Following its establishment of a destination representative for South-east Asia in July this year, New Caledonia Tourism is now looking to introduce its myriad wonders to corporate incentive groups from the region.
Speaking to TTGmice, Zhi Heng Yew, who leads New Caledonia Tourism marketing efforts in South-east Asia, said Singapore would be the first target in this exercise, as Aircalin now flies five times a week between the city-state and New Caledonia’s capital city Nouméa.
Once efforts are established in Singapore, the team will then move to “explore other South-east Asian markets, such as Malaysia, Indonesia and Thailand, which are traditionally also very big outbound MICE markets”, shared Yew.
“MICE agencies are always on the lookout for new destinations for their clients. New Caledonia is perfect for them,” he added.
New Caledonia Tourism describes the destination as a “vast French Archipelago in the heart of the South Pacific, with an unspoilt and unique natural environment offering an astonishing diversity of cultures, landscapes and activities”.
Yew said: “We don’t want to typecast New Caledonia as an island destination because people tend to think of beach resorts where they would just laze around and do nothing. New Caledonia is much more than a beach resort destination; we have very nice cycling paths and offer opportunities for various water activities.”
According to Yew and Arnaud Pasco, owner and general manager of New Cal Events, corporate incentive groups experiencing New Caledonia for the first time could do well with a five-day itinerary.
Groups could start in Nouméa, where delegates would go on a cultural tour, spend some time on Ouen Toro hill where they could see the whole capital city and spot some whales, and later have their gala dinner. After a day or two in Nouméa, the group could move to the Great South, which is a natural and untouched destination for short, easy hikes, waterfall sightings, and picnics. Next stop, West Coast, where they could experience “a little bit of the cowboy culture”.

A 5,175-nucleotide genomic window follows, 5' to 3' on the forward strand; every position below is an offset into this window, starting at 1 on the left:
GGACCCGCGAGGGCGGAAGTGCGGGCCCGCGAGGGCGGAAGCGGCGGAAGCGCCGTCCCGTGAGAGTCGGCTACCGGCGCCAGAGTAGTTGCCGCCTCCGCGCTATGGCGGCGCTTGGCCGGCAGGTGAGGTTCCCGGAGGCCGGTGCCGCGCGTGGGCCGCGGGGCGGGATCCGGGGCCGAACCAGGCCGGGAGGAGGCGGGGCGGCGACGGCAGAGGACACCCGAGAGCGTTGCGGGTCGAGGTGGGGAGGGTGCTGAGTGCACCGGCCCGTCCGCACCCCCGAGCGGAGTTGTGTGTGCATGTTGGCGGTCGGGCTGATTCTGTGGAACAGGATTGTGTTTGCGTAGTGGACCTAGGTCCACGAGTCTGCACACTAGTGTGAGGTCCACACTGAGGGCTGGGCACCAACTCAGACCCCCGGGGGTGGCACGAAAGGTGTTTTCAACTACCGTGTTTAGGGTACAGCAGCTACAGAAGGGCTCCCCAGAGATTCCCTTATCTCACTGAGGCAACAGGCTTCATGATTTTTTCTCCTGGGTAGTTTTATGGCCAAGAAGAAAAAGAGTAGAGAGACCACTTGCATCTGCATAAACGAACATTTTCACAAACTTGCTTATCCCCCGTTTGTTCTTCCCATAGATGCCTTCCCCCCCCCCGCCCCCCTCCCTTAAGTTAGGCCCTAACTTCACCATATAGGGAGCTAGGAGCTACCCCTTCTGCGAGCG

Getting around is easy, via drives and short domestic flights.
A must-do, according to Pasco, is a private island day out. Groups can access several pristine, private islands using boats or helicopters, and spend the day snorkelling, scuba diving and enjoying a barbecue.
Benoit Badufle, who also represents New Caledonia Tourism, said: “Snorkelling in New Caledonia is very different from the same activity elsewhere. Here, the corals come in all colours, and you will think you are inside a giant tropical aquarium.”
New Caledonia is no stranger to business events, and has welcomed many from Australia, the destination’s top tourism source market. It has successfully organised events with some 1,000 attendees.
“However, we will start with small groups from Singapore to give New Caledonia a chance to learn about what Singaporean groups like,” said Yew.
Badufle noted that small groups of 50 to 200 will find it easy to get accommodated in the destination and to secure seats on Aircalin, which operates a double-aisle aircraft with almost 200 seats from Singapore.
Yew believes that New Caledonia is “good for incentive groups that are into nature and prioritise sustainable and responsible destinations”.
“Although New Caledonia does not openly market itself as a sustainable destination, the local community has always been respectful of the environment,” he commented.
New Caledonia is part of the Pacific Tourism Organisation, whose Pacific Sustainable Tourism Destination Standard is recognised by the Global Sustainable Tourism Council.